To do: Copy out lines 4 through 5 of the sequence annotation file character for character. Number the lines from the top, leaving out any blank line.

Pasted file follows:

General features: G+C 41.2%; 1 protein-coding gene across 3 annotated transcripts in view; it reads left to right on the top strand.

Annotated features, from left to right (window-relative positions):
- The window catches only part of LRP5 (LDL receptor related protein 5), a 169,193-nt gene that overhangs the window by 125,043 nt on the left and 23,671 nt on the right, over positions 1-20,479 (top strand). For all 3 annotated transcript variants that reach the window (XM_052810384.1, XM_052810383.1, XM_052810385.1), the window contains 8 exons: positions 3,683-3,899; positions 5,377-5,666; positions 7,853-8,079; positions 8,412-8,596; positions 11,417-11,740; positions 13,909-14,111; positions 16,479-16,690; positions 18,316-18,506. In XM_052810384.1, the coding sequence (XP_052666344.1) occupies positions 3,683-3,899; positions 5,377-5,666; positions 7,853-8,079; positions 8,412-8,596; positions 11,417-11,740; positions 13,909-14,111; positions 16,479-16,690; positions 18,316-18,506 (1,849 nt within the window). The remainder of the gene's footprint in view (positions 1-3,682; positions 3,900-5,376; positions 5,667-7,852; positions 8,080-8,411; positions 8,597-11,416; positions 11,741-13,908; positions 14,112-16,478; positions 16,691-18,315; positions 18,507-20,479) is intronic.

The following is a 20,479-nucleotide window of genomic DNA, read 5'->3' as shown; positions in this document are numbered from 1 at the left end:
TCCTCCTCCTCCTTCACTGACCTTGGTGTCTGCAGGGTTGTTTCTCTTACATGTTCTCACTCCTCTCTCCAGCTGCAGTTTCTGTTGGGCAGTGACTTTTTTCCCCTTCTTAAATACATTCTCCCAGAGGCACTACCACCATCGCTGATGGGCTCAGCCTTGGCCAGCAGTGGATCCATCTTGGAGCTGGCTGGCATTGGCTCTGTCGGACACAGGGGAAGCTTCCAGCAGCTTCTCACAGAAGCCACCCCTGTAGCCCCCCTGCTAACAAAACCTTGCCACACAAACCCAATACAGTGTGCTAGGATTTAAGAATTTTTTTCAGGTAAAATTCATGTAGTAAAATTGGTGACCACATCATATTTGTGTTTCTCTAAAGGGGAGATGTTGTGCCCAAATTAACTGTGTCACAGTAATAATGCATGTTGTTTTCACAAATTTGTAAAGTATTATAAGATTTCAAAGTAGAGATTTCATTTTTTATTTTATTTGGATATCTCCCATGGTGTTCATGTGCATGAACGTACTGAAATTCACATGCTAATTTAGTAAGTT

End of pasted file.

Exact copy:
The following is a 20,479-nucleotide window of genomic DNA, read 5'->3' as shown; positions in this document are numbered from 1 at the left end:
TCCTCCTCCTCCTTCACTGACCTTGGTGTCTGCAGGGTTGTTTCTCTTACATGTTCTCACTCCTCTCTCCAGCTGCAGTTTCTGTTGGGCAGTGACTTTTTTCCCCTTCTTAAATACATTCTCCCAGAGGCACTACCACCATCGCTGATGGGCTCAGCCTTGGCCAGCAGTGGATCCATCTTGGAGCTGGCTGGCATTGGCTCTGTCGGACACAGGGGAAGCTTCCAGCAGCTTCTCACAGAAGCCACCCCTGTAGCCCCCCTGCTAACAAAACCTTGCCACACAAACCCAATACAGTGTGCTAGGATTTAAGAATTTTTTTCAGGTAAAATTCATGTAGTAAAATTGGTGACCACATCATATTTGTGTTTCTCTAAAGGGGAGATGTTGTGCCCAAATTAACTGTGTCACAGTAATAATGCATGTTGTTTTCACAAATTTGTAAAGTATTATAAGATTTCAAAGTAGAGATTTCATTTTTTATTTTATTTGGATATCTCCCATGGTGTTCATGTGCATGAACGTACTGAAATTCACATGCTAATTTAGTAAGTT